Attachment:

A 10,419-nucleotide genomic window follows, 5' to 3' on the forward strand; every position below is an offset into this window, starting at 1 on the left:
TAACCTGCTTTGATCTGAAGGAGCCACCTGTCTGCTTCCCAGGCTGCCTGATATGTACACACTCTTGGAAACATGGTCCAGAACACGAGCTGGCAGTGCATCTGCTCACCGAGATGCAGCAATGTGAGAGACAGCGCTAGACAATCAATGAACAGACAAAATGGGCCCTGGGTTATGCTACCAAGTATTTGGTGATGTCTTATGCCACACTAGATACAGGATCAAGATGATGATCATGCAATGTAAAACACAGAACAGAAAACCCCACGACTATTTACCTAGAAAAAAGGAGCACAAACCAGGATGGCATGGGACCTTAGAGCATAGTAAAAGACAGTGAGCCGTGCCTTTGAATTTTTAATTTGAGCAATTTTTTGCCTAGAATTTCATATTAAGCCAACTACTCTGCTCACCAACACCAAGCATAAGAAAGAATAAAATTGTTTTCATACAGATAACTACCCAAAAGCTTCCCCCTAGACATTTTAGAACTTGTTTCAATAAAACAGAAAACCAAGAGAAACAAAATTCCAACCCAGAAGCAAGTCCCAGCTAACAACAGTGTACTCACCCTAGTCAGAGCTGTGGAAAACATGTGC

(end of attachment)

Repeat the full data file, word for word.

A 10,419-nucleotide genomic window follows, 5' to 3' on the forward strand; every position below is an offset into this window, starting at 1 on the left:
TAACCTGCTTTGATCTGAAGGAGCCACCTGTCTGCTTCCCAGGCTGCCTGATATGTACACACTCTTGGAAACATGGTCCAGAACACGAGCTGGCAGTGCATCTGCTCACCGAGATGCAGCAATGTGAGAGACAGCGCTAGACAATCAATGAACAGACAAAATGGGCCCTGGGTTATGCTACCAAGTATTTGGTGATGTCTTATGCCACACTAGATACAGGATCAAGATGATGATCATGCAATGTAAAACACAGAACAGAAAACCCCACGACTATTTACCTAGAAAAAAGGAGCACAAACCAGGATGGCATGGGACCTTAGAGCATAGTAAAAGACAGTGAGCCGTGCCTTTGAATTTTTAATTTGAGCAATTTTTTGCCTAGAATTTCATATTAAGCCAACTACTCTGCTCACCAACACCAAGCATAAGAAAGAATAAAATTGTTTTCATACAGATAACTACCCAAAAGCTTCCCCCTAGACATTTTAGAACTTGTTTCAATAAAACAGAAAACCAAGAGAAACAAAATTCCAACCCAGAAGCAAGTCCCAGCTAACAACAGTGTACTCACCCTAGTCAGAGCTGTGGAAAACATGTGC